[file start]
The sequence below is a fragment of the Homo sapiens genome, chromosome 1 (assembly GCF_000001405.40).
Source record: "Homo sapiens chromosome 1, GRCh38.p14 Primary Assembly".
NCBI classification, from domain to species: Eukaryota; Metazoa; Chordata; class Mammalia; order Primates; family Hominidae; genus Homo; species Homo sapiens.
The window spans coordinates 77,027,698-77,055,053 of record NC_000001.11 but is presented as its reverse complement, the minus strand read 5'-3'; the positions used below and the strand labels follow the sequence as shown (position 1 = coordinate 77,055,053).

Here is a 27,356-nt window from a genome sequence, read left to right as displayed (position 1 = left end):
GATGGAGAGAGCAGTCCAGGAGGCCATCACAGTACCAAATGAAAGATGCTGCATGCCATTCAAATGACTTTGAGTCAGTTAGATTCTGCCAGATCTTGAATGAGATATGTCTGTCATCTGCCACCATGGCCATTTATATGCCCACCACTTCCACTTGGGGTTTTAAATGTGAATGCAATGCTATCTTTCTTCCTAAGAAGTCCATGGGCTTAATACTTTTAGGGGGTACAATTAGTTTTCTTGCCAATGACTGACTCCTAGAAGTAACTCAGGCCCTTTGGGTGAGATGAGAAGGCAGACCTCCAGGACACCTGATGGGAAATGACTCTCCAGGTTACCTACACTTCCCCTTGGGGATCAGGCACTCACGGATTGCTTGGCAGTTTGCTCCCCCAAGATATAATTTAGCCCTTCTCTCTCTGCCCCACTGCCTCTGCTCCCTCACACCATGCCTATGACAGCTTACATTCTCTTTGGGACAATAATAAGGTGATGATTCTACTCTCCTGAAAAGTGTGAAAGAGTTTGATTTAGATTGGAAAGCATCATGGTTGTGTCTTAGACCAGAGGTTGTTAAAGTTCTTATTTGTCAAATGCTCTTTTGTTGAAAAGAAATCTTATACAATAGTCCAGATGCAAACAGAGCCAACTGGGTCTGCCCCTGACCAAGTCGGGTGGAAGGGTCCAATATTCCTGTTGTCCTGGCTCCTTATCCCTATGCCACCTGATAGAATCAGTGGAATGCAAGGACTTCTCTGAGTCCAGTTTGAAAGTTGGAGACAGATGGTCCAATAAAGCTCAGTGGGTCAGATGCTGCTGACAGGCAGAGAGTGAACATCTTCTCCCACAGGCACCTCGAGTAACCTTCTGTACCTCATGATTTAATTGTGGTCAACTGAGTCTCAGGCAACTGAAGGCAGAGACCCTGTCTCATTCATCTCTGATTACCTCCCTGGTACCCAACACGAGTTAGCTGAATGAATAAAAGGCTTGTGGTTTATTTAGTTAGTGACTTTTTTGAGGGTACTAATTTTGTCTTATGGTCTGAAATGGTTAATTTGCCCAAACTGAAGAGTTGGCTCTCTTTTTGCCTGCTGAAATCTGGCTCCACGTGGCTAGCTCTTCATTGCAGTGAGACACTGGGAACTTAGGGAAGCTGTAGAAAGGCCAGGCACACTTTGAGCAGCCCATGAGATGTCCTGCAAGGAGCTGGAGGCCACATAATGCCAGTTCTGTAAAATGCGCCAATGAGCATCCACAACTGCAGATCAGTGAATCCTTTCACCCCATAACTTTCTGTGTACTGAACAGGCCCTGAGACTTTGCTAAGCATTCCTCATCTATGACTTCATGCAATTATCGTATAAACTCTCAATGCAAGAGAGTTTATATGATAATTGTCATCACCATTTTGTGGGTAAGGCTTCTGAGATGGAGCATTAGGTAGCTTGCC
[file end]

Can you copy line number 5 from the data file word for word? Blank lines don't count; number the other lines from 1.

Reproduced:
Here is a 27,356-nt window from a genome sequence, read left to right as displayed (position 1 = left end):